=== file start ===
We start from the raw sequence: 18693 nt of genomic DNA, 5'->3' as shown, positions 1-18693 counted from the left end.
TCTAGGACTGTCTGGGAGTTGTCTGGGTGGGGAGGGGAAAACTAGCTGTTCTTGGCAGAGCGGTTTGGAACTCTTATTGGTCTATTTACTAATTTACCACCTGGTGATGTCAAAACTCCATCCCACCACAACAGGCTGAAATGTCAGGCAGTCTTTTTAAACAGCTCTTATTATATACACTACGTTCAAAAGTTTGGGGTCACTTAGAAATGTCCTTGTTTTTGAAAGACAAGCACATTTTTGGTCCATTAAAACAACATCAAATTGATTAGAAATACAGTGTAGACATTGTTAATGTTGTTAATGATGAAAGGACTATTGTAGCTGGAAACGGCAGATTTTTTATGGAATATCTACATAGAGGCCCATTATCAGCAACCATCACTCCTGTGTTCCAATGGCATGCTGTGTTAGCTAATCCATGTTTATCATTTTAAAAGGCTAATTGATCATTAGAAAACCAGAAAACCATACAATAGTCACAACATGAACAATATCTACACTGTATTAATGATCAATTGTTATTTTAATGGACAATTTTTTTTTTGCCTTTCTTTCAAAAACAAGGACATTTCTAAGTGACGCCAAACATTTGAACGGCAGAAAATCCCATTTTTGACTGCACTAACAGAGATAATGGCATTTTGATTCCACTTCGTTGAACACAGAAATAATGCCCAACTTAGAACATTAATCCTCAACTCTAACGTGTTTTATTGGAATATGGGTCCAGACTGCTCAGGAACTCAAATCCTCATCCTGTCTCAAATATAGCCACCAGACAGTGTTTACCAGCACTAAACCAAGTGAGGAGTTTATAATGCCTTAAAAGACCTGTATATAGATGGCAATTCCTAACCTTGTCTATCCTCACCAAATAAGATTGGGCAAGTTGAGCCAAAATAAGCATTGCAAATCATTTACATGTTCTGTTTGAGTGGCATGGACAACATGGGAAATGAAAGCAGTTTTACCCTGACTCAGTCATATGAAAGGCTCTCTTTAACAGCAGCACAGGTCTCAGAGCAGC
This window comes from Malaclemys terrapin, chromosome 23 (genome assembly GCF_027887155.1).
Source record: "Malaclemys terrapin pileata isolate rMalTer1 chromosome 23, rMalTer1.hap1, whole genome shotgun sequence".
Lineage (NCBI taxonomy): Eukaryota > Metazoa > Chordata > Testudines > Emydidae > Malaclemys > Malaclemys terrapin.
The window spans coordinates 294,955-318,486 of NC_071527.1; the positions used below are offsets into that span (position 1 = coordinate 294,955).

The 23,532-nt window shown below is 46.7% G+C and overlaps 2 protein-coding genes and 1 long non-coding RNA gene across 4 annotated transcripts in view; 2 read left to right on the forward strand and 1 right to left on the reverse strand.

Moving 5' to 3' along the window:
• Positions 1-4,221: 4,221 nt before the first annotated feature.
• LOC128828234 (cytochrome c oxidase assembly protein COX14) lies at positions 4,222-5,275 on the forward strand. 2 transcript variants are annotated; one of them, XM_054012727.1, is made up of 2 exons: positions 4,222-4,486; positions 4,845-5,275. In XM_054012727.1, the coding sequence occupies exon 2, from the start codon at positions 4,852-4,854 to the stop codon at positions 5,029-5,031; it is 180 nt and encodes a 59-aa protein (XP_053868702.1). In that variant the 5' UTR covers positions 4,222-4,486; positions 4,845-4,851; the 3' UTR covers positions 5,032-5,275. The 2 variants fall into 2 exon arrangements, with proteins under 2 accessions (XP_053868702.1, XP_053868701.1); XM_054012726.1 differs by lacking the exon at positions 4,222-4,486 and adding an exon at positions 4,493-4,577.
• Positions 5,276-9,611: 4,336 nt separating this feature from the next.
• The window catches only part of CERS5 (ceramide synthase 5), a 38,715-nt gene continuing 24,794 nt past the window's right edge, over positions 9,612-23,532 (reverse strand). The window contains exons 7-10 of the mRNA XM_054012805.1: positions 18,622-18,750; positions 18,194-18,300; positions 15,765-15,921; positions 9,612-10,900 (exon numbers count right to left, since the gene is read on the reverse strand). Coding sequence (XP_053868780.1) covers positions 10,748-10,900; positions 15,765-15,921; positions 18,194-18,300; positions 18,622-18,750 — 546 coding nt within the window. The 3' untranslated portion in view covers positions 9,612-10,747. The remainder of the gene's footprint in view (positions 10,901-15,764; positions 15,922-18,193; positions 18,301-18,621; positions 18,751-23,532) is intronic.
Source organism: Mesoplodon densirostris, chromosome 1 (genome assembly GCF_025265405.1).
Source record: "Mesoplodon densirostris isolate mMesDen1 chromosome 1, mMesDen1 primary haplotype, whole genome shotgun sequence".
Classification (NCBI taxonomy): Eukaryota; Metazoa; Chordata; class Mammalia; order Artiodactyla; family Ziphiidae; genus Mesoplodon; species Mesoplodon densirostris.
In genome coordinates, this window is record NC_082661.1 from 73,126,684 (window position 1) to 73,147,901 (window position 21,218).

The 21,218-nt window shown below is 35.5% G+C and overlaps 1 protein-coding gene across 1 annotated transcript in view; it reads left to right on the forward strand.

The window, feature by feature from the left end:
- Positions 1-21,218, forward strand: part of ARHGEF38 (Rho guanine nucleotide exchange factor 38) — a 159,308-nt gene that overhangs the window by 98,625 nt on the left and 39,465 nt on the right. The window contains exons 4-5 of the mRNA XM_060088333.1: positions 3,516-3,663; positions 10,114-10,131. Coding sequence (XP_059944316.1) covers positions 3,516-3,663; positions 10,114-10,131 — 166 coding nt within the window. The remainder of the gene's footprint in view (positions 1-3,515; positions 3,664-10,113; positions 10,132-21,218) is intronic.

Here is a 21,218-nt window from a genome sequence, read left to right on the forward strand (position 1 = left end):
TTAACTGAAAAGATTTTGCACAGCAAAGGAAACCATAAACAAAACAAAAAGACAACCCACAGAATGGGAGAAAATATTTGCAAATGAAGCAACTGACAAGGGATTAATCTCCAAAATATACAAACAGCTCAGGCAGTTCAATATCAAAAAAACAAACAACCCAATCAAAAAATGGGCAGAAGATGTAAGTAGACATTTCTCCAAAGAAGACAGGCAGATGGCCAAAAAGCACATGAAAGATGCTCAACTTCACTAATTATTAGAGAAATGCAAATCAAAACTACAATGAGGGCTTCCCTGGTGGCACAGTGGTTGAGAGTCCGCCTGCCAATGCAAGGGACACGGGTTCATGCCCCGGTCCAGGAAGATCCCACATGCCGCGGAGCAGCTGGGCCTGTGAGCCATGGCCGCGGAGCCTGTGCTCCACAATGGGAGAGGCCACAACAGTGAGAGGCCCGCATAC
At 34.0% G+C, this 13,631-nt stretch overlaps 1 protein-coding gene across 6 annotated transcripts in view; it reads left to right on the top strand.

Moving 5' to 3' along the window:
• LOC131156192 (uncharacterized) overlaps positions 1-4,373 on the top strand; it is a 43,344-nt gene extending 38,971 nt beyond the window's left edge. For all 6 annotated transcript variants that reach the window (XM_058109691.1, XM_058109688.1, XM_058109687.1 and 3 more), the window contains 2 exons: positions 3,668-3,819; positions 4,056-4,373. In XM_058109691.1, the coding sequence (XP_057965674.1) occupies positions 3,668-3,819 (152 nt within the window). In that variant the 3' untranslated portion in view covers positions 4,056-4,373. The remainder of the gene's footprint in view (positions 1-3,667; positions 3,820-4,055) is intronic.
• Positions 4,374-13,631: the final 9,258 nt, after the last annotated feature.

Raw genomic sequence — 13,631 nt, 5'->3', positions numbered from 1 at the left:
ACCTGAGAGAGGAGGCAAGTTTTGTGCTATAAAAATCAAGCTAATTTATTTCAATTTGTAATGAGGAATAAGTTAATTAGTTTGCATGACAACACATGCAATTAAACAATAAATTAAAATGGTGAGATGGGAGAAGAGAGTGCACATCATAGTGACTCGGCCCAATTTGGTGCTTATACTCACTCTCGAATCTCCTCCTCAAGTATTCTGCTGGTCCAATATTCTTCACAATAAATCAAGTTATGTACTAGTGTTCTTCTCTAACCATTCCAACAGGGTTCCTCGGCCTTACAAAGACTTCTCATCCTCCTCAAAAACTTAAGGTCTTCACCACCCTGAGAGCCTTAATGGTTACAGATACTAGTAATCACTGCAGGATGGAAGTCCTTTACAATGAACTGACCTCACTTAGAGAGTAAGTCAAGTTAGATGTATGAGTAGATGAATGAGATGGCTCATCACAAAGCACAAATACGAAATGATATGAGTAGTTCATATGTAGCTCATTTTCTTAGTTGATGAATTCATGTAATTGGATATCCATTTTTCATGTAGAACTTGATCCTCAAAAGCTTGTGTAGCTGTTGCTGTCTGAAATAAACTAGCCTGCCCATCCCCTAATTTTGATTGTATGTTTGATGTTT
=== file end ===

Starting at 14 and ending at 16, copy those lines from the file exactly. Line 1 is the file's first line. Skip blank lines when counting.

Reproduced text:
Source record: "Mesoplodon densirostris isolate mMesDen1 chromosome 1, mMesDen1 primary haplotype, whole genome shotgun sequence".
Classification (NCBI taxonomy): Eukaryota; Metazoa; Chordata; class Mammalia; order Artiodactyla; family Ziphiidae; genus Mesoplodon; species Mesoplodon densirostris.
In genome coordinates, this window is record NC_082661.1 from 73,126,684 (window position 1) to 73,147,901 (window position 21,218).